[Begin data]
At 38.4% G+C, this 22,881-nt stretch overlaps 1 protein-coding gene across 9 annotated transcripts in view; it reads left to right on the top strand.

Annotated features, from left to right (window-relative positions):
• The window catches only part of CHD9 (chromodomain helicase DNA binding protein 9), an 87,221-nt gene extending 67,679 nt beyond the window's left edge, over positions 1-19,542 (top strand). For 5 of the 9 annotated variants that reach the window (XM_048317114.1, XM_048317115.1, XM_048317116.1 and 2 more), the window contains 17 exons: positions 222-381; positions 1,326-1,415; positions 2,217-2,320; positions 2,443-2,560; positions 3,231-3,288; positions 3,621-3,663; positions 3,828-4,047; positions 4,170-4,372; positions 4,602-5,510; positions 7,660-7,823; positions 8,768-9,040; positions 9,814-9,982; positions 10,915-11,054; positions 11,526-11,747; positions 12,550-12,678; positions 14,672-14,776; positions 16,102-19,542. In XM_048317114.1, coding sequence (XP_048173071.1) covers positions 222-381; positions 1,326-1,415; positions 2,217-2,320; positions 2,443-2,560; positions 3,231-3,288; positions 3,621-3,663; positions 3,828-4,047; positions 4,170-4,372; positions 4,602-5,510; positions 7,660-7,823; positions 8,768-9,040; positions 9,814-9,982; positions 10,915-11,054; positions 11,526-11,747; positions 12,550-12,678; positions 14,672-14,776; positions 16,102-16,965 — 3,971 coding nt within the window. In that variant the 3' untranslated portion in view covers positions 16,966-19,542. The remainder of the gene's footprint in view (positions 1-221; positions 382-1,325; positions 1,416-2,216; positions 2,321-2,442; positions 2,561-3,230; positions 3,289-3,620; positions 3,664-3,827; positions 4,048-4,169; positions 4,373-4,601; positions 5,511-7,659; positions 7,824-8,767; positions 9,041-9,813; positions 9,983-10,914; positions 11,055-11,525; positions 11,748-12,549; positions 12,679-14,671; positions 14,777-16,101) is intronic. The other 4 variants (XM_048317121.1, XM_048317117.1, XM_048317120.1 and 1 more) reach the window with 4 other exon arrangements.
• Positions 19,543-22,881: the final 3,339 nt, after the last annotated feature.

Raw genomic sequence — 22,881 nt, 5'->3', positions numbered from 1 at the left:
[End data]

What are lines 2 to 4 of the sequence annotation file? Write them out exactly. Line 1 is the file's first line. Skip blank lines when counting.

Annotated features, from left to right (window-relative positions):
• The window catches only part of CHD9 (chromodomain helicase DNA binding protein 9), an 87,221-nt gene extending 67,679 nt beyond the window's left edge, over positions 1-19,542 (top strand). For 5 of the 9 annotated variants that reach the window (XM_048317114.1, XM_048317115.1, XM_048317116.1 and 2 more), the window contains 17 exons: positions 222-381; positions 1,326-1,415; positions 2,217-2,320; positions 2,443-2,560; positions 3,231-3,288; positions 3,621-3,663; positions 3,828-4,047; positions 4,170-4,372; positions 4,602-5,510; positions 7,660-7,823; positions 8,768-9,040; positions 9,814-9,982; positions 10,915-11,054; positions 11,526-11,747; positions 12,550-12,678; positions 14,672-14,776; positions 16,102-19,542. In XM_048317114.1, coding sequence (XP_048173071.1) covers positions 222-381; positions 1,326-1,415; positions 2,217-2,320; positions 2,443-2,560; positions 3,231-3,288; positions 3,621-3,663; positions 3,828-4,047; positions 4,170-4,372; positions 4,602-5,510; positions 7,660-7,823; positions 8,768-9,040; positions 9,814-9,982; positions 10,915-11,054; positions 11,526-11,747; positions 12,550-12,678; positions 14,672-14,776; positions 16,102-16,965 — 3,971 coding nt within the window. In that variant the 3' untranslated portion in view covers positions 16,966-19,542. The remainder of the gene's footprint in view (positions 1-221; positions 382-1,325; positions 1,416-2,216; positions 2,321-2,442; positions 2,561-3,230; positions 3,289-3,620; positions 3,664-3,827; positions 4,048-4,169; positions 4,373-4,601; positions 5,511-7,659; positions 7,824-8,767; positions 9,041-9,813; positions 9,983-10,914; positions 11,055-11,525; positions 11,748-12,549; positions 12,679-14,671; positions 14,777-16,101) is intronic. The other 4 variants (XM_048317121.1, XM_048317117.1, XM_048317120.1 and 1 more) reach the window with 4 other exon arrangements.
• Positions 19,543-22,881: the final 3,339 nt, after the last annotated feature.